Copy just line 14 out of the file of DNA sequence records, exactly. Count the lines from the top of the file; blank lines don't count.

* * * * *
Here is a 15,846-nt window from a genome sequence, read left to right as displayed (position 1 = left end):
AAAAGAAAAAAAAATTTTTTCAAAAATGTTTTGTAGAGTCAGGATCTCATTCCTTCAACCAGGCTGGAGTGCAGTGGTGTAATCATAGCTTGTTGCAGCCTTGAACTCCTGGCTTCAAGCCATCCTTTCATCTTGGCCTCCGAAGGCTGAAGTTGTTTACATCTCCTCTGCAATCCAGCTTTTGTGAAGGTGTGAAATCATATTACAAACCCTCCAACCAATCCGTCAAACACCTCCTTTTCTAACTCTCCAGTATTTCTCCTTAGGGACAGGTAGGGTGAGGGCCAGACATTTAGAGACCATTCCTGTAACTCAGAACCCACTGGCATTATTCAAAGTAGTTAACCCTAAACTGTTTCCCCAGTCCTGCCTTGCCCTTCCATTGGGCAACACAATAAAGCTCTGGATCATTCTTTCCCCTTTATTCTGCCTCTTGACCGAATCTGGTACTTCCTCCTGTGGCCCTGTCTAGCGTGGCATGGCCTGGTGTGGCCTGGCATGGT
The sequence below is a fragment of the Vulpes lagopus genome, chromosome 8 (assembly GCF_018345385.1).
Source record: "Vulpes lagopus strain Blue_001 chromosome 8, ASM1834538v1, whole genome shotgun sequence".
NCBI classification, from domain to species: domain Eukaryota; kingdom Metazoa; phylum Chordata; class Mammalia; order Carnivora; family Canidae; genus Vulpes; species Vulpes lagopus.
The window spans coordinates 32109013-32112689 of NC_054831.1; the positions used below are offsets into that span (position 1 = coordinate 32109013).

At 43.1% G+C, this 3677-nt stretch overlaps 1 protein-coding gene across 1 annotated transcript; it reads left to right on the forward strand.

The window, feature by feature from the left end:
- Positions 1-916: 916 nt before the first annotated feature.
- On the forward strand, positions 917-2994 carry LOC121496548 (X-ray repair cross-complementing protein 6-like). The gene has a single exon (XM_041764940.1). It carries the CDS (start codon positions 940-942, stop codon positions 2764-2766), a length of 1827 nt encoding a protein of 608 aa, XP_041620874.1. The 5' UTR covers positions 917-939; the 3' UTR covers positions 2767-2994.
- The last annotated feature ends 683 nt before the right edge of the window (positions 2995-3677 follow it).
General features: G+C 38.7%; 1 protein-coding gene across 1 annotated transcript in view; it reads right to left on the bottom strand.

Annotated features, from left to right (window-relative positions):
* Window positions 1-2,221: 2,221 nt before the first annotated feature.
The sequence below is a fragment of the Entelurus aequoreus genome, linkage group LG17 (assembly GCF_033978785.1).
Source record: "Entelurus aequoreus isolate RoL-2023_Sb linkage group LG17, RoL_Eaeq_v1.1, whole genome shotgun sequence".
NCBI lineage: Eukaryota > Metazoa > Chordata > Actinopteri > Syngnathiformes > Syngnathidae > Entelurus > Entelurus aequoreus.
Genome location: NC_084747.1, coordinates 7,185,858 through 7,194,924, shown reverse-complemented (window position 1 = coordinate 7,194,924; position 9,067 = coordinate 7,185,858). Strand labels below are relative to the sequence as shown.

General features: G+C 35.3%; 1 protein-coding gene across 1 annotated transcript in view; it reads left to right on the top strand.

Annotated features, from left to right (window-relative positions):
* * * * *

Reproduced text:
* Window positions 1-2,221: 2,221 nt before the first annotated feature.